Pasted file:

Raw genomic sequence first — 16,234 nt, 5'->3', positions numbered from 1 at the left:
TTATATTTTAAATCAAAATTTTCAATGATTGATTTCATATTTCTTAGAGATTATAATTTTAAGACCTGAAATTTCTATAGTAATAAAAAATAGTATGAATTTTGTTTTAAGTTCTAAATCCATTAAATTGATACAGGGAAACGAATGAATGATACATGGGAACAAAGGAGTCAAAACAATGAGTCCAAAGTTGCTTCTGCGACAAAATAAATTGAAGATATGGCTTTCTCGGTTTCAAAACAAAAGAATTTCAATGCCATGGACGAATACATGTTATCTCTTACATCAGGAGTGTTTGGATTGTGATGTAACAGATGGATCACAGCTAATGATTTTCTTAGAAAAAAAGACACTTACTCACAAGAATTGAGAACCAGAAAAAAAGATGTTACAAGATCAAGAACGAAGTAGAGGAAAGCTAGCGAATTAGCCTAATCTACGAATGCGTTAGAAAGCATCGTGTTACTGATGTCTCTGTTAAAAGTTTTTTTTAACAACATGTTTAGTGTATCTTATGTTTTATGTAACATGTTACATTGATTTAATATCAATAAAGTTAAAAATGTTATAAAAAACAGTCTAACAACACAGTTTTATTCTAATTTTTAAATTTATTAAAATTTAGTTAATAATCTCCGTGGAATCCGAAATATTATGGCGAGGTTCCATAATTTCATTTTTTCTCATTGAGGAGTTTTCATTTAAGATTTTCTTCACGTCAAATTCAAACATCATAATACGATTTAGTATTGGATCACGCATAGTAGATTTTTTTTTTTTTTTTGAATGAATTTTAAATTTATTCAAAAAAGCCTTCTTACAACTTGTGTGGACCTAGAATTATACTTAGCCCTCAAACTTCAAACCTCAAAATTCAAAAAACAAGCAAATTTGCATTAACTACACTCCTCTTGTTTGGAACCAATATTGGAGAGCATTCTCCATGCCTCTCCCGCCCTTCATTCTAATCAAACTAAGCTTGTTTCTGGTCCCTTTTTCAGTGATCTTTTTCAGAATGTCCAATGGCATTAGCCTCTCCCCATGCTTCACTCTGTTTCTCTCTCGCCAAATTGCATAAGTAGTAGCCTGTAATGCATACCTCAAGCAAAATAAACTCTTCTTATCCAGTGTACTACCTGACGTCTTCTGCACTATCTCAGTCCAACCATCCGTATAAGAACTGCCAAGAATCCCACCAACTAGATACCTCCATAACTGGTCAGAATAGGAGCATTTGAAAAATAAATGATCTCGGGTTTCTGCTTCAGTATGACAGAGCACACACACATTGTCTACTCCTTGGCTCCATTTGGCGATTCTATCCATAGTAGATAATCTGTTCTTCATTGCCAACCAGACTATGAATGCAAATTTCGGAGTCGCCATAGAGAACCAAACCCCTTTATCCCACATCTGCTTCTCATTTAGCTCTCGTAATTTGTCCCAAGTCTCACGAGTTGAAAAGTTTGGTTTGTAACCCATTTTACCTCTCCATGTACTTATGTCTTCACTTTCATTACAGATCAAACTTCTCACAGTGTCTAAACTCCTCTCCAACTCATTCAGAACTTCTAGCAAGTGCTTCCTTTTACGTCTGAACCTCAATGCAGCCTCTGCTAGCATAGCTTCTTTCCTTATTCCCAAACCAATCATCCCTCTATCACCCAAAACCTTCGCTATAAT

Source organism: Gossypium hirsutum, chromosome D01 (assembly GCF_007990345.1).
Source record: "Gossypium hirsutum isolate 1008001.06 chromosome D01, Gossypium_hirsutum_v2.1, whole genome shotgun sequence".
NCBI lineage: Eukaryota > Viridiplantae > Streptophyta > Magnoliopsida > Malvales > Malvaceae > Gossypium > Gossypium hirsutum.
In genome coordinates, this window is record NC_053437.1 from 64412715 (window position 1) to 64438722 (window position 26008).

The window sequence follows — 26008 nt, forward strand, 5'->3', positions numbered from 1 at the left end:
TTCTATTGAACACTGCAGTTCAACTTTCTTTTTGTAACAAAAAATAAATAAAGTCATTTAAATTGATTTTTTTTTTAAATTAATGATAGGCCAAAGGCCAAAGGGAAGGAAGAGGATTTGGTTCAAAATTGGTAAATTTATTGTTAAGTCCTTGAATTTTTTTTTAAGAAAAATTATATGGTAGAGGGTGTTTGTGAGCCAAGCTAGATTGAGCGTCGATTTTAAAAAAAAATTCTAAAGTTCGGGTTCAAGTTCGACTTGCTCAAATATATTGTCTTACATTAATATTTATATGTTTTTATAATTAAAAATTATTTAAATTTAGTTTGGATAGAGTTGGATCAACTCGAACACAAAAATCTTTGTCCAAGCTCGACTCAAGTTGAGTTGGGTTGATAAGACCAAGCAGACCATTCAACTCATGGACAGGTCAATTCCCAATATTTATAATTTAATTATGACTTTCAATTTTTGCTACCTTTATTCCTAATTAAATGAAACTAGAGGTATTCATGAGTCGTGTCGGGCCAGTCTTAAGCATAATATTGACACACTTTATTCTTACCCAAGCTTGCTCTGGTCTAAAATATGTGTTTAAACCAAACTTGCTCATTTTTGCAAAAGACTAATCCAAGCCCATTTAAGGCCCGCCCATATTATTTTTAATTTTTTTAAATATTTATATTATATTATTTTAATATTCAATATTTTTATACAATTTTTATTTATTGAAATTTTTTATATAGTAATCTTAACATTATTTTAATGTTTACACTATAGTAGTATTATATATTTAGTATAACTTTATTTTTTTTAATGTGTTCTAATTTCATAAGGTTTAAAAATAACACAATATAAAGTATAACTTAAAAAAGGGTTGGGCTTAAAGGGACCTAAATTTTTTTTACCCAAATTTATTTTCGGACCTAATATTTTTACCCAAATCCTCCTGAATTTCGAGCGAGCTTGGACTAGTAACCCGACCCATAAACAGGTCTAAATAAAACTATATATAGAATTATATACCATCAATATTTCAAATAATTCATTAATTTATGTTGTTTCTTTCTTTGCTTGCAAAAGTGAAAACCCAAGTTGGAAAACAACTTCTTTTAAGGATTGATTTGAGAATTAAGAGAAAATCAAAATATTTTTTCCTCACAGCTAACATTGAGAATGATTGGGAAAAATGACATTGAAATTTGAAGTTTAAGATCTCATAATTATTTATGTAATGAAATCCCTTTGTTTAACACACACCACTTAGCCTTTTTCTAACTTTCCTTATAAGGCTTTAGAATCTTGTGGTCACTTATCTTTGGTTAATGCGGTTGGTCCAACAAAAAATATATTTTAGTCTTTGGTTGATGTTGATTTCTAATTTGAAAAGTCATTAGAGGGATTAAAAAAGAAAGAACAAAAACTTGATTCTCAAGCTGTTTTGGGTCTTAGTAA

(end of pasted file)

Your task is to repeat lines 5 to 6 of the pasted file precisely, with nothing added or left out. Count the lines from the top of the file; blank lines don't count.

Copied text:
NCBI lineage: Eukaryota > Viridiplantae > Streptophyta > Magnoliopsida > Malvales > Malvaceae > Gossypium > Gossypium hirsutum.
In genome coordinates, this window is record NC_053437.1 from 64412715 (window position 1) to 64438722 (window position 26008).